The main objective of the Department is to put in place the mechanisms and structures that can support departments in developing their capacity and professional ethos. The Public Administration Management Act (PAMA) has been signed into law and as a result the objective of establishing a uniform system of public administration to ensure that common norms and standards are achieved at all government levels. This effectively places DPSA at the epicentre of ensuring that all operating platforms and units to drive a compliant ethical public service which are guided by norms and standards.

  1. LEGISLATIVE MANDATE

The Department is mandated by Section 195(1) of the Constitution which sets out basic values and principles that the Public Service should adhere to and the Public Service Act (PSA) of 1994, as amended. In terms of the PSA, the Minister for the Public Service and Administration is responsible for establishing norms and standards relating to:

  • The functions of the public service;
  • Organisational structures and establishment of departments and other organisational and governance arrangements in the public service;
  • Labour relations, conditions of service and other employment practices for employees;
  • The Health and wellness of employees;
  • Information management;
  • Electronic government in the public service;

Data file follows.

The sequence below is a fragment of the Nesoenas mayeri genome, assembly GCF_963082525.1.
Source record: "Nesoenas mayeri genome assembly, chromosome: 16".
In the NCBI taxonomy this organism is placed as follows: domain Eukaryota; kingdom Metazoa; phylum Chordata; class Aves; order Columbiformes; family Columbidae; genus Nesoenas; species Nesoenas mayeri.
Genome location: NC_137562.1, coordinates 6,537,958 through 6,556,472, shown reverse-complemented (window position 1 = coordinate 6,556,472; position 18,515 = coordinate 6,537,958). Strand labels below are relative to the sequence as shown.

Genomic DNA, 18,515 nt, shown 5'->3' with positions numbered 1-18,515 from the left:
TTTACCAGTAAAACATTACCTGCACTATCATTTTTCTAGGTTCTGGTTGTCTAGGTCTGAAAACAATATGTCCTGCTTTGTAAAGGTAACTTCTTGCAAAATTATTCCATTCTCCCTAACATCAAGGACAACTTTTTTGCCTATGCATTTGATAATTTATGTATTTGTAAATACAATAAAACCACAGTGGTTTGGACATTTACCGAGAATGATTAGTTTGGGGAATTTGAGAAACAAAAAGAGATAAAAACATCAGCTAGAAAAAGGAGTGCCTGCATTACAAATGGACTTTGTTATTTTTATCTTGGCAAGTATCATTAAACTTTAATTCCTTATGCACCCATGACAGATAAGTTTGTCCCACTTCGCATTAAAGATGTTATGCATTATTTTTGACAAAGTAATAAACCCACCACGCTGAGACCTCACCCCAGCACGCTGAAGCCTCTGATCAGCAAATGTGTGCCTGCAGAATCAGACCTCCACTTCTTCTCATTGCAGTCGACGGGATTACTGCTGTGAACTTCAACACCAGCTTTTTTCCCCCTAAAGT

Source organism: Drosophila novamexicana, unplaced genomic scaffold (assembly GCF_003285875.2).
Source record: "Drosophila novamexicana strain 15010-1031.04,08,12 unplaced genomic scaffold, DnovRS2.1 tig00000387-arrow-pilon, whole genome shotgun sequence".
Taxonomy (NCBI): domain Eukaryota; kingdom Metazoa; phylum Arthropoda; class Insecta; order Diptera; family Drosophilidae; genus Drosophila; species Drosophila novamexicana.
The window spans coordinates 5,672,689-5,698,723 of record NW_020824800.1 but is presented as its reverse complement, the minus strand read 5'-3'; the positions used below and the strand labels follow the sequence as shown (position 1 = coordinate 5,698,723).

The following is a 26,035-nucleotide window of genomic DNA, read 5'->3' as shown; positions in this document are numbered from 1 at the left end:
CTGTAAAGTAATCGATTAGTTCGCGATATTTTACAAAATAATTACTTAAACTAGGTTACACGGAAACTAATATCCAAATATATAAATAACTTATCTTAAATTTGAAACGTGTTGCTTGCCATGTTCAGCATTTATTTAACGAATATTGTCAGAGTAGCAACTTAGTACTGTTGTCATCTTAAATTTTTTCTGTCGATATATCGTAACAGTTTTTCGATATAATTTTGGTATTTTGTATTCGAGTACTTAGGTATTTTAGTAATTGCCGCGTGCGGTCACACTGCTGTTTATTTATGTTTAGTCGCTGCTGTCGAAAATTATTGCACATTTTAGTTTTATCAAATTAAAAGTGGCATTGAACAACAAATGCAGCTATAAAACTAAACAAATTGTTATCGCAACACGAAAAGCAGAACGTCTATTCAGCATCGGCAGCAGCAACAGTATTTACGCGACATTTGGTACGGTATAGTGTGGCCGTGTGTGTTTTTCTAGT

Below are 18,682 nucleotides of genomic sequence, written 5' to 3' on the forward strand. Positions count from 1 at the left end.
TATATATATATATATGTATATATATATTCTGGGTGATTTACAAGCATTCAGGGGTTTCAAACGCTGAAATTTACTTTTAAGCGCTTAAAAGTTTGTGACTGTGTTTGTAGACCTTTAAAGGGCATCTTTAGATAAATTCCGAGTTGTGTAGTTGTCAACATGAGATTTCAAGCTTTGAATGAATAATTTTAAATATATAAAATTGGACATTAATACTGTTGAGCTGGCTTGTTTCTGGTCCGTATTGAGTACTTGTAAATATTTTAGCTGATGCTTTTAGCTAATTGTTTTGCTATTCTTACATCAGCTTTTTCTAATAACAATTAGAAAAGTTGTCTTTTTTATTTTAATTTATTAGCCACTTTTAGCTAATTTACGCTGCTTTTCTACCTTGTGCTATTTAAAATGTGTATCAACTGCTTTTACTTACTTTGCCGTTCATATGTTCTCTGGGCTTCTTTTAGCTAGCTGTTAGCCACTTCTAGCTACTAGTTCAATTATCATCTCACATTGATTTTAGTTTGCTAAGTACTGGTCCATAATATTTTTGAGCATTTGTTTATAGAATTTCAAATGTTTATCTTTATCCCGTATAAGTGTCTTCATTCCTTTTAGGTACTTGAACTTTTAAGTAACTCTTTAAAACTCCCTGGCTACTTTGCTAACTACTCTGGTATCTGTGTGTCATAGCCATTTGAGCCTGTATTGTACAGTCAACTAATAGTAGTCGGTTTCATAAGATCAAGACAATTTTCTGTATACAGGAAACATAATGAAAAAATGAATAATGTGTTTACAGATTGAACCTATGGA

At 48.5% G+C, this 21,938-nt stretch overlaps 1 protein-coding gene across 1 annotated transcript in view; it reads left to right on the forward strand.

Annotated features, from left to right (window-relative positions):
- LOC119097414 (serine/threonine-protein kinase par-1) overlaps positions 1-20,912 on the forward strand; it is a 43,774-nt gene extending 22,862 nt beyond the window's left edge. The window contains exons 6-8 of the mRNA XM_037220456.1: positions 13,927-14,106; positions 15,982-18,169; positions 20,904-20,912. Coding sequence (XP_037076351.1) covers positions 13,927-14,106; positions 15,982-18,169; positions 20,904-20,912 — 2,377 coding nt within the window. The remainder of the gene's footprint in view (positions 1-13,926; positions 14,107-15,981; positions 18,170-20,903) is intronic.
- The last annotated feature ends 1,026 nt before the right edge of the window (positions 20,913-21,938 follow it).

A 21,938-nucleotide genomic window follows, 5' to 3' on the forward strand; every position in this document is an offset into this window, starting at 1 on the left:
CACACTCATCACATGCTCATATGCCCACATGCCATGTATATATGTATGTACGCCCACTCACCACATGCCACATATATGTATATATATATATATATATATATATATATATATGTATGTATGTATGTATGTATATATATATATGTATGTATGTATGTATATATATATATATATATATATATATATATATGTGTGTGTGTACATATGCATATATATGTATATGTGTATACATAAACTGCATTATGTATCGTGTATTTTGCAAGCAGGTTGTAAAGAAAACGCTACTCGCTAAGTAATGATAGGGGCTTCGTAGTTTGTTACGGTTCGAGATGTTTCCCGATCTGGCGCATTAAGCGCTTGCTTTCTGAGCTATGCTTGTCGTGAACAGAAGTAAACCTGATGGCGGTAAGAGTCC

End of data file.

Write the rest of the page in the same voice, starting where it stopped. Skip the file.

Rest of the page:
• Integrity, ethics, conduct and anti-corruption; and
  • Transformation, reform, innovation and any other matter to improve the effectiveness and efficiency of the public service and its service delivery to the public.

 

  1. STRATEGIC GOALS OF THE DEPARTMENT

The key strategic priorities of the Department are explained below:

4.1 Building an efficient and effective Public Service

The Department continued to eliminate areas of duplication, weaknesses and wastage within the public service and administration by identifying appropriate interventions to address these challenges. In so doing so, it ensured the following that the organisational structures of departments are rationalised and aligned to their mandates, improving the effective management of discipline and improving the implementation of resolutions signed with labour through the Public Service Coordinating Bargaining Chamber (PSCBC) collective agreements. Interventions that promote and support the health, wellness and positive morale of public servants are implemented and meaningful platforms are created and institutionalised to enable citizens to partake in and influence government’s policies with regard to how public services are delivered to them.